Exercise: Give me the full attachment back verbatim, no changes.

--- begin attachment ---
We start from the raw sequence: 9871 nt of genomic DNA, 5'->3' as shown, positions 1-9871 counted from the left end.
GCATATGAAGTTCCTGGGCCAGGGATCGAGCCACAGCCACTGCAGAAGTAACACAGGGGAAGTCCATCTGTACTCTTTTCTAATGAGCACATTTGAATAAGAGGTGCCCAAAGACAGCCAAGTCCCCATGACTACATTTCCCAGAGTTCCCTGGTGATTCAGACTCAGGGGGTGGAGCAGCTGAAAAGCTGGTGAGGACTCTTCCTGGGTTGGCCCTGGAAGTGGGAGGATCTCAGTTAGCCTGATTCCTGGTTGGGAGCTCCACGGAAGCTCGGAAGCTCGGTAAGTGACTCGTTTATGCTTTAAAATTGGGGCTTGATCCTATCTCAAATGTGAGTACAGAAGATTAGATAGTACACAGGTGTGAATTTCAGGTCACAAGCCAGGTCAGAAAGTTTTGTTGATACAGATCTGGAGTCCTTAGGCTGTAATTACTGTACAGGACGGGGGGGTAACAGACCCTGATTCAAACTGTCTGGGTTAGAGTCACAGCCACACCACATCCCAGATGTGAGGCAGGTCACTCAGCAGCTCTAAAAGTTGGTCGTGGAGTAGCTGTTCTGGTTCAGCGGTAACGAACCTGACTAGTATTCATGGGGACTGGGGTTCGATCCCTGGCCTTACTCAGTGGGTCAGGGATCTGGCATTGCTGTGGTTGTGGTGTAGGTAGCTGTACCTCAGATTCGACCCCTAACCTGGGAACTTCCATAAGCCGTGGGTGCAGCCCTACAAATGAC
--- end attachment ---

We start from the raw sequence: 9871 nt of genomic DNA, 5'->3' as shown, positions 1-9871 counted from the left end.
GCATATGAAGTTCCTGGGCCAGGGATCGAGCCACAGCCACTGCAGAAGTAACACAGGGGAAGTCCATCTGTACTCTTTTCTAATGAGCACATTTGAATAAGAGGTGCCCAAAGACAGCCAAGTCCCCATGACTACATTTCCCAGAGTTCCCTGGTGATTCAGACTCAGGGGGTGGAGCAGCTGAAAAGCTGGTGAGGACTCTTCCTGGGTTGGCCCTGGAAGTGGGAGGATCTCAGTTAGCCTGATTCCTGGTTGGGAGCTCCACGGAAGCTCGGAAGCTCGGTAAGTGACTCGTTTATGCTTTAAAATTGGGGCTTGATCCTATCTCAAATGTGAGTACAGAAGATTAGATAGTACACAGGTGTGAATTTCAGGTCACAAGCCAGGTCAGAAAGTTTTGTTGATACAGATCTGGAGTCCTTAGGCTGTAATTACTGTACAGGACGGGGGGGTAACAGACCCTGATTCAAACTGTCTGGGTTAGAGTCACAGCCACACCACATCCCAGATGTGAGGCAGGTCACTCAGCAGCTCTAAAAGTTGGTCGTGGAGTAGCTGTTCTGGTTCAGCGGTAACGAACCTGACTAGTATTCATGGGGACTGGGGTTCGATCCCTGGCCTTACTCAGTGGGTCAGGGATCTGGCATTGCTGTGGTTGTGGTGTAGGTAGCTGTACCTCAGATTCGACCCCTAACCTGGGAACTTCCATAAGCCGTGGGTGCAGCCCTACAAATGAC